Effort To Legalize Nashville’s Home Recording Studios Still In Flux Ahead Of Final Vote

Producer Nomad Ovunc operates a studio that he built in the backyard of his East Nashville home.

Producer Nomad Ovunc operates a studio that he built in the backyard of his East Nashville home.

The Metro Council could soon make legal the many home recording studios in Nashville that currently operate on the fringes of the law.  The Council is set for a third and final vote on the bill tomorrow night.  Parts of the proposal are still up in the air.

The bill’s sponsor, Megan Barry, says there are more than a half-dozen potential tweaks that could be added.  One could exempt whole neighborhoods from the proposal.  Barry has a problem with that, saying it shouldn’t just single out certain areas:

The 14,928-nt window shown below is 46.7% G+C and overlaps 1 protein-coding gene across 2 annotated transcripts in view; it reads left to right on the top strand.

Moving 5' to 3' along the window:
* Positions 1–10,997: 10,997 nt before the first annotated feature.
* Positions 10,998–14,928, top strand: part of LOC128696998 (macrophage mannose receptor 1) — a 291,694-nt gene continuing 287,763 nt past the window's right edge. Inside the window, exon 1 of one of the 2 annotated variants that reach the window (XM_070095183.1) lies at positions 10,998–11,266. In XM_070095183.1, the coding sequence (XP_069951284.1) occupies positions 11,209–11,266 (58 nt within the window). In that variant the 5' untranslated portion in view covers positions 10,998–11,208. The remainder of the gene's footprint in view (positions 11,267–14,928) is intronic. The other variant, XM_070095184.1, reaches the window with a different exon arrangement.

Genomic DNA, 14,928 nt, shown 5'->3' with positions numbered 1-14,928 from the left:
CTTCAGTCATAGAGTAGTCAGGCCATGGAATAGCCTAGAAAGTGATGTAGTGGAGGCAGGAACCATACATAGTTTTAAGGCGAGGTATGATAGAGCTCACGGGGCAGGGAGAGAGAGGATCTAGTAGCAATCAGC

“I think we sometimes have conversations about being able to carve out pieces of the county, and just have an activity happen in only… you know, ‘just in my district, but not in that district.’  I think for this one, musicians live all over Nashville, and this is a recognition that we’re Music City, they exist here, and they live everywhere in Davidson County.”

Barry’s proposal has the blessing of the Nashville Musicians Association.  The group says it’ll go along with Barry on any change to the bill she supports.


Please keep your community civil. Comments will be moderated prior to posting, and Nashville Public Radio reserves the right to approve them at its discretion. Comments containing links promoting goods, services - even noble organizations - will not be published. Your comments may include external links, but all comments with links will be delayed as they are reviewed. Comments containing profanity will be rejected.